By Jr. Paul Robeson
The maximum scholar-athlete-performing artist in U.S. heritage, Paul Robeson used to be some of the most compelling figures of the 20 th century.
Now his son, Paul Robeson Jr., strains the dramatic arc of his upward push to status, portray a definitive photograph of Paul Robeson's youth. His father was once an escaped slave; his mom, a descendent of freedmen; and his spouse, the bright and bold Eslanda Cardozo Goode. With a legislation measure from Columbia college; a qualified soccer profession; name roles in Eugene O'Neill's performs and in Shakespeare's Othello; and a live performance occupation in the United States and Europe, Robeson ruled his era.
This extraordinary biography unearths the intensity of Robeson's cultural scholarship, explores the contradictions he bridged in his own and political lifestyles, and describes his emergence as an emblem of the anticolonial and antifascist struggles. jam-packed with formerly unpublished photos and resource fabrics from the non-public diaries and letters of Paul and Eslanda Robeson, this is often the epic tale of a forerunner who now stands as one in every of America's maximum heroes.
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Extra info for The Undiscovered Paul Robeson , An Artist’s Journey, 1898-1939
But unity is impossible without freedom, and freedom presupposes a reverence for the individual and a recognition of the claims of human personality to full development. It is therefore the task of this new spirit to make national unity a reality, at whatever sacrifice, and to provide full opportunities for the development of everyone, both as a living personality and as a member of a community upon which social responsibilities devolve. This universal human spirit eschewed race on behalf of individual and community values; it appealed for unity based on common interest instead of challenging injustice to a minority.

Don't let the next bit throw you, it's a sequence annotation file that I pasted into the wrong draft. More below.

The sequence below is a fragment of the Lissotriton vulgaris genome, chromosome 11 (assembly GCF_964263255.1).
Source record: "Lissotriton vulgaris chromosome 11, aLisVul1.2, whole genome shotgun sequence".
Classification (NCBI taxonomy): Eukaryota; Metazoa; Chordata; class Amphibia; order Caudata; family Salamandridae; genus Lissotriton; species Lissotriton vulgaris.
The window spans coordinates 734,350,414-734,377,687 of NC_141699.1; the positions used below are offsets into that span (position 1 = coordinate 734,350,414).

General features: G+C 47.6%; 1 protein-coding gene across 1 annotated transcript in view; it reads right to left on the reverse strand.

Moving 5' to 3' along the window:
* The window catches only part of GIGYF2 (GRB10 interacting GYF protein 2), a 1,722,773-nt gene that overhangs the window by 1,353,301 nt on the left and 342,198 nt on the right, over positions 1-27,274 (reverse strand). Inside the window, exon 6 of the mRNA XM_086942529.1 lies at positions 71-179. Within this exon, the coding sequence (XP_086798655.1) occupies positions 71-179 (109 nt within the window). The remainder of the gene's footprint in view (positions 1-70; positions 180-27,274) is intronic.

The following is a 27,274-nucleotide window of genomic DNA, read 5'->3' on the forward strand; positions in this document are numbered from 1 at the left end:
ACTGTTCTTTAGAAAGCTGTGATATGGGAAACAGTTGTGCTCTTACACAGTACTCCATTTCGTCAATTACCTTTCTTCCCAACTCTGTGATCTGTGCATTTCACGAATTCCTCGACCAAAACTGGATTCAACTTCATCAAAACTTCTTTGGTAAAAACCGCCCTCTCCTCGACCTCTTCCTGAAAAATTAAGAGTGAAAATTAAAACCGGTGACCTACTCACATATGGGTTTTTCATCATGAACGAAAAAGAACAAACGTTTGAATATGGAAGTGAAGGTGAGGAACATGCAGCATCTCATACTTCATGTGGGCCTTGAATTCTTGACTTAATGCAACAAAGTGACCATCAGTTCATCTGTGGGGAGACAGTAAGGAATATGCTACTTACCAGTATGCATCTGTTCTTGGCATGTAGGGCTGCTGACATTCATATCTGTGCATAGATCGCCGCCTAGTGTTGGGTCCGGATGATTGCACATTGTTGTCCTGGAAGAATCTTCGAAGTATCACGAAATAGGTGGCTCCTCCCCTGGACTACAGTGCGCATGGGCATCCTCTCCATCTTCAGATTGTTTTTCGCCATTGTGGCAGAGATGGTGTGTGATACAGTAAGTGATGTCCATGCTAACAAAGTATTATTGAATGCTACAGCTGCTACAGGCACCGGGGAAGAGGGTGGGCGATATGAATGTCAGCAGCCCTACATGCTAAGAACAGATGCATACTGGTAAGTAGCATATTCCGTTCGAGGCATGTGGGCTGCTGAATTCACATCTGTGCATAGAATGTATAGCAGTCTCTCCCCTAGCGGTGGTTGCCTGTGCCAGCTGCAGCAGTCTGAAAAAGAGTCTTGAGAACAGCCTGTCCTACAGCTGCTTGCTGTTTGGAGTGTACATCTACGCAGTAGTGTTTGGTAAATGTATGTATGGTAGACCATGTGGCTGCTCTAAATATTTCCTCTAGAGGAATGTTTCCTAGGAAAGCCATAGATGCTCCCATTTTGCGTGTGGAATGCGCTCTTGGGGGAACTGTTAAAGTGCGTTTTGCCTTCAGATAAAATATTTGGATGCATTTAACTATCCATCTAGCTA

He achieved such dominance in football that state officials changed the rules to neutralize him. Double-team and triple-team blocking were legalized, but still he couldn’t be stopped. On offense, he played fullback. But it was on defense, where he backed up the line, that he truly found an outlet. He gained a statewide reputation as a deadly tackler who could hit with unparalleled ferocity. Paul paid a heavy price for his aggressiveness. In a late-season 1914 game against Phillipsburg, rated the best team in New Jersey at the time, the officials looked the other way as the entire Phillipsburg team constantly piled up on him every time he carried the ball.
E. Zion Church in Somerville, New Jersey, about halfway between Westfield and Princeton. Once again, the black community of Somerville was not nearly as large as Princeton’s, but the church was a substantial one serving a fairly large parish in the surrounding area. ” At the closing ceremonies in June 1911, he gave a rousing oration that included Patrick Henry’s cry, “Give me liberty, or give me death,” undoubtedly thinking of Reed. Arriving at Somerville High School, Paul had to stand tall to carry the day.